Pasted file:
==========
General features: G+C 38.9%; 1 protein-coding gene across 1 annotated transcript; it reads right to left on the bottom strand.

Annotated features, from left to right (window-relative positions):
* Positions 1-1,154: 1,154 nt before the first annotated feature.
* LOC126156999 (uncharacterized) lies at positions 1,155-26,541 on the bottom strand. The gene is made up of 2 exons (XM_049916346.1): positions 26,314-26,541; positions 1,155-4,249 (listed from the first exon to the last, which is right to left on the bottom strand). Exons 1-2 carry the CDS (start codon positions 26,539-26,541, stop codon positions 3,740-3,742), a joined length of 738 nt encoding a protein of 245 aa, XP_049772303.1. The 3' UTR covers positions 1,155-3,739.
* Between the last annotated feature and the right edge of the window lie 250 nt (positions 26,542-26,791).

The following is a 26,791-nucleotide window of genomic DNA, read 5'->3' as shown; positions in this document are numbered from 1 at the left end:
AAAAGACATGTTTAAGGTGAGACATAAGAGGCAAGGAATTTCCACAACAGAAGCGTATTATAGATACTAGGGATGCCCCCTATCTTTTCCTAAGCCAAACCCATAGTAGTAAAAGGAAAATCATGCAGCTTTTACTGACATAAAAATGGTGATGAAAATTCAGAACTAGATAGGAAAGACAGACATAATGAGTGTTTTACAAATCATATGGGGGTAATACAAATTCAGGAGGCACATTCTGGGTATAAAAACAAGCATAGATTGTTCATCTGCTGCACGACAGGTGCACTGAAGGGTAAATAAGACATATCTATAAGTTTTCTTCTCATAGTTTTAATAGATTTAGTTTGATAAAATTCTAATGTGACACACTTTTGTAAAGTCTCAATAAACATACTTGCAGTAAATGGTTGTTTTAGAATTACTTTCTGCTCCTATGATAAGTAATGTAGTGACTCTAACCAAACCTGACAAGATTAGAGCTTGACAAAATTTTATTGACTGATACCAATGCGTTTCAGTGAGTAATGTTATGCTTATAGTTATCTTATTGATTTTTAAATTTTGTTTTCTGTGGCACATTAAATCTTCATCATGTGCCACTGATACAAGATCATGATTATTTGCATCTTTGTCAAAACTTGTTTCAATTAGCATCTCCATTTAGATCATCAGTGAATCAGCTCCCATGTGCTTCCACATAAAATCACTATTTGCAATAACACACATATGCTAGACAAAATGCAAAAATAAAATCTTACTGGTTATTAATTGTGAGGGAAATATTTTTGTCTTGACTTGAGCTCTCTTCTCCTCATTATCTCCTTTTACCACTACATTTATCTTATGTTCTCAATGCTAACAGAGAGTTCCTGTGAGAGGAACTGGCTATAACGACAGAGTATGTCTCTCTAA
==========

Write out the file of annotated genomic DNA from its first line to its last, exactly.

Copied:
General features: G+C 38.9%; 1 protein-coding gene across 1 annotated transcript; it reads right to left on the bottom strand.

Annotated features, from left to right (window-relative positions):
* Positions 1-1,154: 1,154 nt before the first annotated feature.
* LOC126156999 (uncharacterized) lies at positions 1,155-26,541 on the bottom strand. The gene is made up of 2 exons (XM_049916346.1): positions 26,314-26,541; positions 1,155-4,249 (listed from the first exon to the last, which is right to left on the bottom strand). Exons 1-2 carry the CDS (start codon positions 26,539-26,541, stop codon positions 3,740-3,742), a joined length of 738 nt encoding a protein of 245 aa, XP_049772303.1. The 3' UTR covers positions 1,155-3,739.
* Between the last annotated feature and the right edge of the window lie 250 nt (positions 26,542-26,791).

The following is a 26,791-nucleotide window of genomic DNA, read 5'->3' as shown; positions in this document are numbered from 1 at the left end:
AAAAGACATGTTTAAGGTGAGACATAAGAGGCAAGGAATTTCCACAACAGAAGCGTATTATAGATACTAGGGATGCCCCCTATCTTTTCCTAAGCCAAACCCATAGTAGTAAAAGGAAAATCATGCAGCTTTTACTGACATAAAAATGGTGATGAAAATTCAGAACTAGATAGGAAAGACAGACATAATGAGTGTTTTACAAATCATATGGGGGTAATACAAATTCAGGAGGCACATTCTGGGTATAAAAACAAGCATAGATTGTTCATCTGCTGCACGACAGGTGCACTGAAGGGTAAATAAGACATATCTATAAGTTTTCTTCTCATAGTTTTAATAGATTTAGTTTGATAAAATTCTAATGTGACACACTTTTGTAAAGTCTCAATAAACATACTTGCAGTAAATGGTTGTTTTAGAATTACTTTCTGCTCCTATGATAAGTAATGTAGTGACTCTAACCAAACCTGACAAGATTAGAGCTTGACAAAATTTTATTGACTGATACCAATGCGTTTCAGTGAGTAATGTTATGCTTATAGTTATCTTATTGATTTTTAAATTTTGTTTTCTGTGGCACATTAAATCTTCATCATGTGCCACTGATACAAGATCATGATTATTTGCATCTTTGTCAAAACTTGTTTCAATTAGCATCTCCATTTAGATCATCAGTGAATCAGCTCCCATGTGCTTCCACATAAAATCACTATTTGCAATAACACACATATGCTAGACAAAATGCAAAAATAAAATCTTACTGGTTATTAATTGTGAGGGAAATATTTTTGTCTTGACTTGAGCTCTCTTCTCCTCATTATCTCCTTTTACCACTACATTTATCTTATGTTCTCAATGCTAACAGAGAGTTCCTGTGAGAGGAACTGGCTATAACGACAGAGTATGTCTCTCTAA